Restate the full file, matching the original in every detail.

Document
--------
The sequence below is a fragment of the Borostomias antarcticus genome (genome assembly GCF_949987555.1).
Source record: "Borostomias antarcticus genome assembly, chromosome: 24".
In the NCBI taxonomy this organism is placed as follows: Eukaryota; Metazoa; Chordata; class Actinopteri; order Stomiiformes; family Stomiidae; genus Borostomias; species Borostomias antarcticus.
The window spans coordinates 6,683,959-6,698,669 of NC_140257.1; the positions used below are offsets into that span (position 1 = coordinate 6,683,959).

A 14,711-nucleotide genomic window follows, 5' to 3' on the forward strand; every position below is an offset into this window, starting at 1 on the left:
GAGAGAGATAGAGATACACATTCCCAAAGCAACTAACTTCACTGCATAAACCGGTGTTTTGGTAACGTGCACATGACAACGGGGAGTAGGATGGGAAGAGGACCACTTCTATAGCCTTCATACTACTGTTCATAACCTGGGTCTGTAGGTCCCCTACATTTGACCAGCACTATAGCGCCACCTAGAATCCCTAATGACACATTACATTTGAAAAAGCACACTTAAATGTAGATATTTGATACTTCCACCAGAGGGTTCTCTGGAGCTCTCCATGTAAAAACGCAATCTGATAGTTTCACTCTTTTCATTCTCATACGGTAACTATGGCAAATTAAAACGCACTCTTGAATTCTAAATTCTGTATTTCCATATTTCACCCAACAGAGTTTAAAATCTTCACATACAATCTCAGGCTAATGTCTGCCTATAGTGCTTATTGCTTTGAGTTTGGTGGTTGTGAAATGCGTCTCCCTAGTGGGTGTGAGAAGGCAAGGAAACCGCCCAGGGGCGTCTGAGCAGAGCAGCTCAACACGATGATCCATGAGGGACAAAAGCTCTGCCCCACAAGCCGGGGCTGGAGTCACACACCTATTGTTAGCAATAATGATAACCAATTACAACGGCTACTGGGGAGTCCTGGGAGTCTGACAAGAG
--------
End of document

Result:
The sequence below is a fragment of the Borostomias antarcticus genome (genome assembly GCF_949987555.1).
Source record: "Borostomias antarcticus genome assembly, chromosome: 24".
In the NCBI taxonomy this organism is placed as follows: Eukaryota; Metazoa; Chordata; class Actinopteri; order Stomiiformes; family Stomiidae; genus Borostomias; species Borostomias antarcticus.
The window spans coordinates 6,683,959-6,698,669 of NC_140257.1; the positions used below are offsets into that span (position 1 = coordinate 6,683,959).

A 14,711-nucleotide genomic window follows, 5' to 3' on the forward strand; every position below is an offset into this window, starting at 1 on the left:
GAGAGAGATAGAGATACACATTCCCAAAGCAACTAACTTCACTGCATAAACCGGTGTTTTGGTAACGTGCACATGACAACGGGGAGTAGGATGGGAAGAGGACCACTTCTATAGCCTTCATACTACTGTTCATAACCTGGGTCTGTAGGTCCCCTACATTTGACCAGCACTATAGCGCCACCTAGAATCCCTAATGACACATTACATTTGAAAAAGCACACTTAAATGTAGATATTTGATACTTCCACCAGAGGGTTCTCTGGAGCTCTCCATGTAAAAACGCAATCTGATAGTTTCACTCTTTTCATTCTCATACGGTAACTATGGCAAATTAAAACGCACTCTTGAATTCTAAATTCTGTATTTCCATATTTCACCCAACAGAGTTTAAAATCTTCACATACAATCTCAGGCTAATGTCTGCCTATAGTGCTTATTGCTTTGAGTTTGGTGGTTGTGAAATGCGTCTCCCTAGTGGGTGTGAGAAGGCAAGGAAACCGCCCAGGGGCGTCTGAGCAGAGCAGCTCAACACGATGATCCATGAGGGACAAAAGCTCTGCCCCACAAGCCGGGGCTGGAGTCACACACCTATTGTTAGCAATAATGATAACCAATTACAACGGCTACTGGGGAGTCCTGGGAGTCTGACAAGAG